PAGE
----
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Histol Histopathol. 2000 Apr;15(2):573-6.

Memory B cells and CD27.

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Department of Pediatrics, Shinshu University School of Medicine, Matsumoto, Japan.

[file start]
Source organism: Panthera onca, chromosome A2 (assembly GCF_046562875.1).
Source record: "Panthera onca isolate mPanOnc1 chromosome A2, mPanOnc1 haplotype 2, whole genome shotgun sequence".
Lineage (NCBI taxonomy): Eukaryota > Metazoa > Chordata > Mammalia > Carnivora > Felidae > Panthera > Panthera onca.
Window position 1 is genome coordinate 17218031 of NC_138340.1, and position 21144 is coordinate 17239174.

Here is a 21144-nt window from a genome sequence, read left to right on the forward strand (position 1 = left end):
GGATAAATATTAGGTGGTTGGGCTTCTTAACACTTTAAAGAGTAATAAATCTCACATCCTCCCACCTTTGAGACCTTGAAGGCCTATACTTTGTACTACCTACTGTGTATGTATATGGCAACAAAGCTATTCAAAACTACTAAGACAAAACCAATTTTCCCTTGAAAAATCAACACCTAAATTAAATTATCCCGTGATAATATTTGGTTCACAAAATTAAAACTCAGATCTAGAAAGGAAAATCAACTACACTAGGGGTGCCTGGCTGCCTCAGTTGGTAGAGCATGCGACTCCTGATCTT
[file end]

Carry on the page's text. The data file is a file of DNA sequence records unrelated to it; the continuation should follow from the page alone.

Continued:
Following antigen activation in germinal centers, B cells develop into memory B cells or plasma cells. Triggering via B-cell immunoglobulin receptors by antigens, cytokines and direct cell-to-cell contact by B and T cells plays an important role in the B cell differentiation into memory or plasma cells. Adult human peripheral blood B cells are separated into three subtypes by the expression of IgD and CD27, which belong to the tumor necrosis factor receptor (TNFR) family: IgD+ CD27- naive B cells, IgD+ CD27+ and IgD- CD27+ B cells. CD27+ B cells are larger cells with abundant cytoplasm carrying somatic hypermutation, and have an ability to produce immunoglobulin, indicating that CD27 is a memory marker of B cells. The ligation of CD27 yields crucial signals that positively control the entry of B cells into the pathway to plasma cells. We review observations on subpopulations and differentiation of mature B-cells by T/B cell interaction via CD27/CD70 as compared with CD40/CD154 interaction, and discuss about memory B cells.

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